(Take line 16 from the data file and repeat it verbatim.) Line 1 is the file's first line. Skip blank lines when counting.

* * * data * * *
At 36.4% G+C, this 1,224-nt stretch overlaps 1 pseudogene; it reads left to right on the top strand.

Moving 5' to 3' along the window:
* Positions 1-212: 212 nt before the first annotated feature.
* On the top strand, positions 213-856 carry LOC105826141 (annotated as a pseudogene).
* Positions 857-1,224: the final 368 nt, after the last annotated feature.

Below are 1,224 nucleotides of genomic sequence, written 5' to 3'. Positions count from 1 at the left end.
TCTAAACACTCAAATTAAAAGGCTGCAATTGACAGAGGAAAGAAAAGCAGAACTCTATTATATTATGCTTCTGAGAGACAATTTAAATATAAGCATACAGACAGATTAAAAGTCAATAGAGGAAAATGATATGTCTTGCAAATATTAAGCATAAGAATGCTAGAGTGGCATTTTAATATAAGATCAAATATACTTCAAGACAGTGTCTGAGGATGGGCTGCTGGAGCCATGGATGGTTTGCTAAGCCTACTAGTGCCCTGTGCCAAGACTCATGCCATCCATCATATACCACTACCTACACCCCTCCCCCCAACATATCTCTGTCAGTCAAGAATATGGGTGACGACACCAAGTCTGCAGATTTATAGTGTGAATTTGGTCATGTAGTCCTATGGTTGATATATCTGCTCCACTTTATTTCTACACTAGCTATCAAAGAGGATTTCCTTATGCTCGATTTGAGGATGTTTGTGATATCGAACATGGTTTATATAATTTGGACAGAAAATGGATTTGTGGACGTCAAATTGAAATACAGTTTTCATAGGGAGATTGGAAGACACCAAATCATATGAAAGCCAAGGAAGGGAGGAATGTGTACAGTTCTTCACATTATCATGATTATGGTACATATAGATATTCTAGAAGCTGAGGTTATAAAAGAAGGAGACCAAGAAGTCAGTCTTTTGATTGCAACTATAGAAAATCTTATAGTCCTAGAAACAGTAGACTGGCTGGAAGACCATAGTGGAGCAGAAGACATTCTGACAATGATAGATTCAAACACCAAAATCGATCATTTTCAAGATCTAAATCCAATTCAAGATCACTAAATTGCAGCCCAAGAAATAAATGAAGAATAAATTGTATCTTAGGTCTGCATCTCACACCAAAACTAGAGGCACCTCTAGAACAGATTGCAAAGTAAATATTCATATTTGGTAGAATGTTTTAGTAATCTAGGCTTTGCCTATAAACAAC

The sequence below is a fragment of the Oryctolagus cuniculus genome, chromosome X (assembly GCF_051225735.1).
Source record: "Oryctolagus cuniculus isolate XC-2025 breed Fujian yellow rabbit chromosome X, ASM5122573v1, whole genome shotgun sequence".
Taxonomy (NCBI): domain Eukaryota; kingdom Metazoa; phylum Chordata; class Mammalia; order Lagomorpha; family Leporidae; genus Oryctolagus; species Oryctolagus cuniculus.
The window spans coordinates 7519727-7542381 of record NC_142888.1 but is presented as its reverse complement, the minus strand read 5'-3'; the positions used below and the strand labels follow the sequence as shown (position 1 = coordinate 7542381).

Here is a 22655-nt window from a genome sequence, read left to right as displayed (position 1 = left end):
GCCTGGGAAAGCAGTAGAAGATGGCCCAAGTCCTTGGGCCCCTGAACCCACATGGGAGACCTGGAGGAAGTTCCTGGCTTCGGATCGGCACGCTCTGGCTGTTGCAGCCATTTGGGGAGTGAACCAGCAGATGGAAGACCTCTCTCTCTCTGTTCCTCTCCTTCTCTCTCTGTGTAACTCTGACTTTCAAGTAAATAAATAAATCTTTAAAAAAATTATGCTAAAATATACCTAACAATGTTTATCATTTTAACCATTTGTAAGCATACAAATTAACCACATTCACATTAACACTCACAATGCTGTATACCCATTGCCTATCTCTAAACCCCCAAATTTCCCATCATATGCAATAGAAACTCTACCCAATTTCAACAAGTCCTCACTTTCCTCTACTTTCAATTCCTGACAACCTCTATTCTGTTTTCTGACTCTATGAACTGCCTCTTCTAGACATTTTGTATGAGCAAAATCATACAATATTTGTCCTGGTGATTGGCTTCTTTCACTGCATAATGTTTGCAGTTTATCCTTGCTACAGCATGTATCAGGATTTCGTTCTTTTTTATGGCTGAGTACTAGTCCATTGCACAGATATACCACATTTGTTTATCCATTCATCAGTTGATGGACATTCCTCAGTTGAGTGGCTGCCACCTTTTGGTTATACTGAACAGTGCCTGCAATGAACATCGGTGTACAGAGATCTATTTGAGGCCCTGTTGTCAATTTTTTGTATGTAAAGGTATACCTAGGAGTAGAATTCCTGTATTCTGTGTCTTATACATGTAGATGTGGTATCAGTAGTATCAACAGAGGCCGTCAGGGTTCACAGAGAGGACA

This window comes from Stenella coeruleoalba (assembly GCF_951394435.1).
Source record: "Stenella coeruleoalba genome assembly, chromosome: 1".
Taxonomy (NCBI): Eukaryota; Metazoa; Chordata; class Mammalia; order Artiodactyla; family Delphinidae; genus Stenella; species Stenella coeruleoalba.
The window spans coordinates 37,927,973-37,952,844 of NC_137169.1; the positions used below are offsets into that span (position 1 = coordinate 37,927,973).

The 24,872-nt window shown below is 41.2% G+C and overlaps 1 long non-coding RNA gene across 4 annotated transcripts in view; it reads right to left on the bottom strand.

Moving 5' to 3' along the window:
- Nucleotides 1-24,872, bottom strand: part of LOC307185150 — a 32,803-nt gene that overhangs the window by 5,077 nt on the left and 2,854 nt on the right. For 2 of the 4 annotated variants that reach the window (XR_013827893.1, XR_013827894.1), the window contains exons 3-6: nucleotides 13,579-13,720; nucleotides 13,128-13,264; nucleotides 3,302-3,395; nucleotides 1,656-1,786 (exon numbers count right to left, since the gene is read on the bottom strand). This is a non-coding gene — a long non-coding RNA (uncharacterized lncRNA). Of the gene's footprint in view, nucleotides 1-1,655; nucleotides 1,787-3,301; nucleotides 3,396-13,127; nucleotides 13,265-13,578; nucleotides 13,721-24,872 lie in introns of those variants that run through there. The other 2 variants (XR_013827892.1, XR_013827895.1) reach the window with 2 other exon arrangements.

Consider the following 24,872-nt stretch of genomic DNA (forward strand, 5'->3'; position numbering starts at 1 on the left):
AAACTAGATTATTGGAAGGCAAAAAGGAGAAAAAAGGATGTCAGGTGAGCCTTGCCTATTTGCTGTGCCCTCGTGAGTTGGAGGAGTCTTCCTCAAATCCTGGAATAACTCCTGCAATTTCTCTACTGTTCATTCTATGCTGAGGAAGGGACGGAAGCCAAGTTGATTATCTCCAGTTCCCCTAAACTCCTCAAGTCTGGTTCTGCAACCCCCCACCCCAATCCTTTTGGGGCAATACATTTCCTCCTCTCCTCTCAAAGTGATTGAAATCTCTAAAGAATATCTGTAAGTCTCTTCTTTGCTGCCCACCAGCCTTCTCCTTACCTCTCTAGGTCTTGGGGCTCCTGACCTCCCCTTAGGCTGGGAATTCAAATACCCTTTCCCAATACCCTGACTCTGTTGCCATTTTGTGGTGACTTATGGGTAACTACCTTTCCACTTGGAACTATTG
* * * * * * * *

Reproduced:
Taxonomy (NCBI): Eukaryota; Metazoa; Chordata; class Mammalia; order Artiodactyla; family Delphinidae; genus Stenella; species Stenella coeruleoalba.